What is Hair-Pulling Disorder?
The hair-pulling disorder is medically termed as ‘Trichotillomania’. You’ve probably heard of it, but don’t know too much about it, which is why we’re here to help.
Trichotillomania or hair pulling is an impulse control disorder in which the person pulls out their own hair. It is usually caused by anxiety and depression and may come and go over the years.
People who suffer from this disorder usually have an increased urge to pull out hair from anywhere in the body with their fingers, tweezers, or other objects. The most common areas are the scalp and eyebrows.
While the exact cause of trichotillomania is unknown, people with this condition tend to experience strong urges to pull out their hair and can’t stop themselves from doing it. Anxiety can be a trigger for pulling out hair in some individuals.
Long hair pulling is a mental disorder in which the sufferer experiences an irresistible urge to pull out his/her own hair and sometimes even eat it. The disorder affects women more than men and is most prevalent in females between the age of 12 and 19.
Types of Trichotillomania
Trichotillomania is a mental disorder in which individuals have a compulsive desire to pull out their hair. In most cases of trichotillomania, hair that is pulled out is frequently replaced by new growth. The most common area in which people pull hair is the scalp, but they may also pull hair from other parts of the body, including eyebrows, eyelashes, arms, legs and pubic areas.
There are two types of trichotillomania:
Mimicking: also referred to as habitual. This is where people pull hair out and then replace the hair with similar-looking hair. The extent of mimicking can range from a few hairs to a whole head full of wool.
Intermittent: where the people pull out their hair sporadically and without regard to replacement activity.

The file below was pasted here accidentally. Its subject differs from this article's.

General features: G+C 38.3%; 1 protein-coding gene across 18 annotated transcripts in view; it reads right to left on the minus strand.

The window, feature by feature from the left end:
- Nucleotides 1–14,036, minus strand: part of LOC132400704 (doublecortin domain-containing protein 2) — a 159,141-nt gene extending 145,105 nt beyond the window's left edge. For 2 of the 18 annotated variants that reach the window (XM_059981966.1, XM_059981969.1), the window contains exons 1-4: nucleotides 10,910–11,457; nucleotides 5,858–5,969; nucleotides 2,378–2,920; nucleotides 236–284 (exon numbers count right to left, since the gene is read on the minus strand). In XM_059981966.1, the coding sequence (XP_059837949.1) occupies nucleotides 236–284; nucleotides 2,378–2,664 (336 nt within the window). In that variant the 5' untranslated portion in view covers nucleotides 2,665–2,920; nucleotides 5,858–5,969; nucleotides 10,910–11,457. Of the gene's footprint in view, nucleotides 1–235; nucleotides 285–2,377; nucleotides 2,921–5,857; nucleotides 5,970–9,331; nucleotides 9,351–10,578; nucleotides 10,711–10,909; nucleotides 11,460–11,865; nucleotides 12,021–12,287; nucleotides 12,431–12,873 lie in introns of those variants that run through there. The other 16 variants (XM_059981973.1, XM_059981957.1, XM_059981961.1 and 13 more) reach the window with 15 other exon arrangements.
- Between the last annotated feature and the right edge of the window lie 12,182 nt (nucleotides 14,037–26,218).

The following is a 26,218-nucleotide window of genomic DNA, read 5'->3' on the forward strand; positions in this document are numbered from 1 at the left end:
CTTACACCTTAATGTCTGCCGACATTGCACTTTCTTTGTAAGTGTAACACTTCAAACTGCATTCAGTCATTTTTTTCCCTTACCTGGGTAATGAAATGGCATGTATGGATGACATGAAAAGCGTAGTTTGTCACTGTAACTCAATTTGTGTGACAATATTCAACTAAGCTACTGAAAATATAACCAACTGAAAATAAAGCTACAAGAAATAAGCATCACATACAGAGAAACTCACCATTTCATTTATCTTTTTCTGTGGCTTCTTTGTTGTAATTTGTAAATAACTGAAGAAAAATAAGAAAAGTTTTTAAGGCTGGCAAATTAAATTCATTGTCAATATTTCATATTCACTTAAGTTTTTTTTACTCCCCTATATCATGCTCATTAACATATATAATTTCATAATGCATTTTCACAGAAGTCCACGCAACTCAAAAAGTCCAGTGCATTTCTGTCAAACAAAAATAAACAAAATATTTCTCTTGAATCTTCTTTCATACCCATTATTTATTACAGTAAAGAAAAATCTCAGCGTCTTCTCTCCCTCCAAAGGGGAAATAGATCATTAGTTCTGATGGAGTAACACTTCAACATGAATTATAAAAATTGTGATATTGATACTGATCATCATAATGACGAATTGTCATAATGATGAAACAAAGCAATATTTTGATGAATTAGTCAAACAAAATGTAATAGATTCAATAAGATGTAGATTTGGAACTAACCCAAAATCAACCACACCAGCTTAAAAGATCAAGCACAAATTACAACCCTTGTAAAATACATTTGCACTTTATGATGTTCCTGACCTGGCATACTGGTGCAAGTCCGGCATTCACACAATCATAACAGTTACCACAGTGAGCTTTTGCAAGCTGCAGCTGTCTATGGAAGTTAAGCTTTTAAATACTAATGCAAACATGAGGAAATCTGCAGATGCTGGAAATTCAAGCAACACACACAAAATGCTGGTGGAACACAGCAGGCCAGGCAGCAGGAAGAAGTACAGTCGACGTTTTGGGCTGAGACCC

Treatment for Hair-Pulling Disorder
If you are suffering from trichotillomania then you should consult a dermatologist firstly because sometimes the trichotillomania symptoms are the result of an underlying skin condition. The dermatologist will examine the affected area to know what is the root cause of your problem.
This problem is psychologically caused or sometimes it can be caused by stress, anxiety, boredom or depression due to life changes. So consulting a psychologist is important in this case to stop trichotillomania. In severe cases, a psychiatrist can be consulted for medicines.
The main problem with the hair-pulling disorder is that the sufferers are unable to stop themselves from pulling their hair. They even feel less like themselves and are low in self-esteem.
It’s sad to see people go through this condition with no help. Fortunately, hair loss treatment is possible nowadays to treat trichotillomania. But it is important to know that there is no specific treatment for this disorder. The treatments are targeted to reduce the anxiety and depression levels of the sufferers.
The experts advise over-the-counter medicines such as Naltrexone that are used in alcohol addiction treatment and medicines like Prozac that are used for depression.
Is Hair-Pulling Hereditary?
In the case of this question, we can say that genetics might be responsible for the development of a disease but it does not necessarily mean that it is a certainty.
If in your case one of your parents had Hair Pulling Disorder (HPD), it may indicate a hereditary predisposition to get HPD as well, but it is not certain that you will get HPD. It means that there is a higher possibility of developing HPD than in the case of people with no family history of HPD.
The chance increases even more if both parents are affected by HPD/Trichotillomania.
People who have trichotillomania also are likely to suffer from depression and anxiety disorders. Seeing a good therapist can help you combat this condition and deal with the psychological and genetic reasons behind it.
Home remedies for the hair-pulling disorder include different types of therapies like acceptance and commitment therapy where you will be able to practice accepting the hair-pulling urges without actually pulling your hair.
Other therapies involve habit reversal where you will practice less harmful habits instead of hair pulling, like clenching your fists when you have the urge to pull your hair.
Another therapy involves cognitive behaviour where people explore and change the beliefs that lead to hair pulling.
Trichotillomania is a compulsive disorder where the person pulls out his/her own hair. This disorder may involve plucking single hair or pulling out large bundles of hair from the scalp or body. It can be brought about by stress, depression, boredom, etc., which make the person lose control over their actions. It can also be brought by hereditary.
But the truth is; hereditary does not mean a person has to have a hair-pulling disorder. It does however mean that a person has a higher chance of developing the problem, although the chances are still very low.
The disorder is equal in both the sexes and in most cases, the first symptom is discovered during puberty. However, just as any other disorder, it can start from any age.